Mobilizing Sustainable Bioenergy Supply Chains
‘Mobilizing sustainable bioenergy supply chains’ is a project carried out in the period 2013-2016, with involvement of many IEA Bioenergy experts. The project analysed sustainable bioenergy production systems to determine the factors critical to their mobilisation through a series of case studies. This work focused on five globally strategically significant bioenergy supply chains representing major global biomes and potential primary and residue supplies:
1. forest biomass from temperate and boreal ecosystems;
2. agricultural crop residues in Denmark, Canada and the USA;
3. regional biogas production from municipal solid waste (MSW), oil palm residues and co-digestion of municipal and agricultural wastes;
4. integrating lignocellulosic crops into agricultural landscapes;
5. pasture and grassland cultivation in Brazil.
Significant opportunities exist to reduce greenhouse gas emissions, increase domestic energy security, boost rural economies and even improve local environmental conditions through the
deployment of sustainable bioenergy and bio-based product supply chains. There is currently a wide variety of promising feedstocks, conversion pathways and different end products that can be produced at a range of scales. The study confirmed that feedstocks can be mobilised to make significant contributions to achieving global targets for bioenergy. However, there are a number of technical, institutional, and socioeconomic challenges to realise opportunities on a wider scale.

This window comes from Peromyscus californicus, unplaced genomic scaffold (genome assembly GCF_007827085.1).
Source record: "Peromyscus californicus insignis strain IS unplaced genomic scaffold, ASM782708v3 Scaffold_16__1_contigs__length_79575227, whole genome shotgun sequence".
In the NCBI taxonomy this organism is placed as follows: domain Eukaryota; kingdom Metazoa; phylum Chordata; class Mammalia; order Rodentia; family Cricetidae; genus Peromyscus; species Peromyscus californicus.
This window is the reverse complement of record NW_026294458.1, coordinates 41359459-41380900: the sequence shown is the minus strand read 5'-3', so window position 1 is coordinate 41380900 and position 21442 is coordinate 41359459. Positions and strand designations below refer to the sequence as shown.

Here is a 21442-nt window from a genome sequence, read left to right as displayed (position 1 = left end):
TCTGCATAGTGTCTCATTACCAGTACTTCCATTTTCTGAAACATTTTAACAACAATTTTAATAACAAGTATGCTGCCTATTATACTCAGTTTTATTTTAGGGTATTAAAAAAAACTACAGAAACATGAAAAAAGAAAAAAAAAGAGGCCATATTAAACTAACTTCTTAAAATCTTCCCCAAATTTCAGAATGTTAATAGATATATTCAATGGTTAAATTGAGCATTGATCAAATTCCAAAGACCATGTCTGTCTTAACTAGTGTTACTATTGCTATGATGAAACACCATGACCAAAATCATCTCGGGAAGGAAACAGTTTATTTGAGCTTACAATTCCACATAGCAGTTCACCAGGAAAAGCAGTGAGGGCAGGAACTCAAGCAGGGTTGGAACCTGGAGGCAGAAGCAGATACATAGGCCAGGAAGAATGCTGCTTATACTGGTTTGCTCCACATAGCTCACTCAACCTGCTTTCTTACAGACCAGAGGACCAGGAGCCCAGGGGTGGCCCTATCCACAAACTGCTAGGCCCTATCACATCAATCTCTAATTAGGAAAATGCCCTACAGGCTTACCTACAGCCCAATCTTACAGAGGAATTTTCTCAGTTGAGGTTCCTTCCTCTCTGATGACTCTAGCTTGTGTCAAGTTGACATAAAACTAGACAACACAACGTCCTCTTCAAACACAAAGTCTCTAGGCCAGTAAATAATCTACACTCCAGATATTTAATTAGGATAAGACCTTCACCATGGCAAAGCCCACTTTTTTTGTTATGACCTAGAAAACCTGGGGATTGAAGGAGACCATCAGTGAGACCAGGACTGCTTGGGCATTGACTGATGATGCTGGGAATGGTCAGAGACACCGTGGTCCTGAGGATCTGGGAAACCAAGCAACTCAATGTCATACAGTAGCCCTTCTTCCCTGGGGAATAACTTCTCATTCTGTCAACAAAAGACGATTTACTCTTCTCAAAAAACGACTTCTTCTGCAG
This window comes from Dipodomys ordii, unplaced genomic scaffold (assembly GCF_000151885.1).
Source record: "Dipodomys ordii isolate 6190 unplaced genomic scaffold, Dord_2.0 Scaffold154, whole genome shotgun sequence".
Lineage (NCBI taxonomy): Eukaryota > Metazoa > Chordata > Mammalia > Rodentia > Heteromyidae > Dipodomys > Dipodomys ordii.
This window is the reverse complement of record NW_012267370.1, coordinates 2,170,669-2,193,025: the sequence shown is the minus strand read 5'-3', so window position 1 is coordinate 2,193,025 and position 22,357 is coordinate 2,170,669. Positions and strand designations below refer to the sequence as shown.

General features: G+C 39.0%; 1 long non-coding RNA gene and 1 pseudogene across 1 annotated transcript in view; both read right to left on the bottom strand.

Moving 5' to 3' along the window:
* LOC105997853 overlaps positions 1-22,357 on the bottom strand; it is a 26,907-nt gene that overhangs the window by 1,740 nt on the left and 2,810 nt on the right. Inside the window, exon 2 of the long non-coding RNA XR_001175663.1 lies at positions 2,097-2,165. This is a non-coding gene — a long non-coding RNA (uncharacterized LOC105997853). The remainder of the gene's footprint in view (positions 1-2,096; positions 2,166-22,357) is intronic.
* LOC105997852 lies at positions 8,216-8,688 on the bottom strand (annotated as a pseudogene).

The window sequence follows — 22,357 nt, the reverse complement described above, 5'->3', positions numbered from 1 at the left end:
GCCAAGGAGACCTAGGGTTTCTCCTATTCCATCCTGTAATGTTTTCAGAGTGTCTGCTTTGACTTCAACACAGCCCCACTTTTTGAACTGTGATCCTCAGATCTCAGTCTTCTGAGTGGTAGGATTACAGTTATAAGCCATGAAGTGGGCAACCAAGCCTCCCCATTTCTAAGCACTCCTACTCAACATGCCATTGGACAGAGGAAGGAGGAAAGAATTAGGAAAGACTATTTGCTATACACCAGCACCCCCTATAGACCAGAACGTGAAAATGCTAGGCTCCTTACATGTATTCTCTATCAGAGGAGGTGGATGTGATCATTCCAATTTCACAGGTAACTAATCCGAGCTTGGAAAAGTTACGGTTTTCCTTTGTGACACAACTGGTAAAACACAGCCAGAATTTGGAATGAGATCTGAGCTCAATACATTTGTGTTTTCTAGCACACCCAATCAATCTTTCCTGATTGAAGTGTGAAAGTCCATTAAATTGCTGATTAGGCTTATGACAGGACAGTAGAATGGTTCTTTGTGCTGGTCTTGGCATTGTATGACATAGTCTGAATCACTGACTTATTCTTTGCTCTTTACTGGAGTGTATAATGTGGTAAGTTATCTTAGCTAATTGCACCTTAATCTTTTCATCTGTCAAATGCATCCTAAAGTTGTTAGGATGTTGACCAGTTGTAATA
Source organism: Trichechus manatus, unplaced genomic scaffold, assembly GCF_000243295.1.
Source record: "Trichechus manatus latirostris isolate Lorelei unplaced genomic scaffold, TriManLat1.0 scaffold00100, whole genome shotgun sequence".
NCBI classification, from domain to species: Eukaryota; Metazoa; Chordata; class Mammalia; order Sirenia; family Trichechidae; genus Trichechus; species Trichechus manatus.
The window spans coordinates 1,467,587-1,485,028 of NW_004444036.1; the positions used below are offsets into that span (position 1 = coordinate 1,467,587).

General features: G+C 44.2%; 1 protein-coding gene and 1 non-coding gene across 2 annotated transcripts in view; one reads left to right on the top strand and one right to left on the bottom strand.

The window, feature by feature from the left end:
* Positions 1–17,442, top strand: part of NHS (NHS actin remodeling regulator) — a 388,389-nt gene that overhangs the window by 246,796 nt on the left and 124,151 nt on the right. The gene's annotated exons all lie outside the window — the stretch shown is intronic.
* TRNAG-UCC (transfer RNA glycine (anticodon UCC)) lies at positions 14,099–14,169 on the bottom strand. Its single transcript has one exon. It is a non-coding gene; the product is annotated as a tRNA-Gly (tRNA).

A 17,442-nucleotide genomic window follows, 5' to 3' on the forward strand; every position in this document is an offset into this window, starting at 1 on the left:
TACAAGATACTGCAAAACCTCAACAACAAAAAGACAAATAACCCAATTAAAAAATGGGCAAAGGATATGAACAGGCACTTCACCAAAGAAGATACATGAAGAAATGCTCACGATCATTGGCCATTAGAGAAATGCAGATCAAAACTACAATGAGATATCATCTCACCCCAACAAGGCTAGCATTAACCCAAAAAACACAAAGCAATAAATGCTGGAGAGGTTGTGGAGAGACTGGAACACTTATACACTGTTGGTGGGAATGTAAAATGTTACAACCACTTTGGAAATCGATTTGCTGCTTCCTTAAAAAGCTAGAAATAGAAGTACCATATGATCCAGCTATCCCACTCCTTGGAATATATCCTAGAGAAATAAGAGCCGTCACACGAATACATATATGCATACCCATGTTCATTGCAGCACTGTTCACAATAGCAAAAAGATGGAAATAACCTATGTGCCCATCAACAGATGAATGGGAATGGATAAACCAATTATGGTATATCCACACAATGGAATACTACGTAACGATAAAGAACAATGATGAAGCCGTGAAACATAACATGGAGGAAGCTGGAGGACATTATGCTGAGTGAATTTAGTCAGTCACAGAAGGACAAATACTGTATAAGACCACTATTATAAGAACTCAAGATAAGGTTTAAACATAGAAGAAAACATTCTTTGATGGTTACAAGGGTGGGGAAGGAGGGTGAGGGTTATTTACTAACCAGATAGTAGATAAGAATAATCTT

Some of the solutions are: continued research and development in supply chain optimisation; increase supply chain efficiencies through technology transfer and learning-through-doing; streamlining biomass supply chains with existing silvicultural and agricultural practices; using small-scale, niche applications as a platform for scaling up; improved financing opportunities for bioenergy. Furthermore, good governance systems are critical to ensuring that positive impacts are maximised and sustainability is realised at each point along the various supply chains.
– Agricultural residues, http://www.ieabioenergytask43.org/wp-content/uploads/2017/03/TR2017-01-F.pdf
– Lignocellulosic crops, in finalization
– Grassland and pastures, http://www.ieabioenergytask43.org/wp-content/uploads/2017/01/IEA-Bioenergy-Task-43-TR2016-06.pdf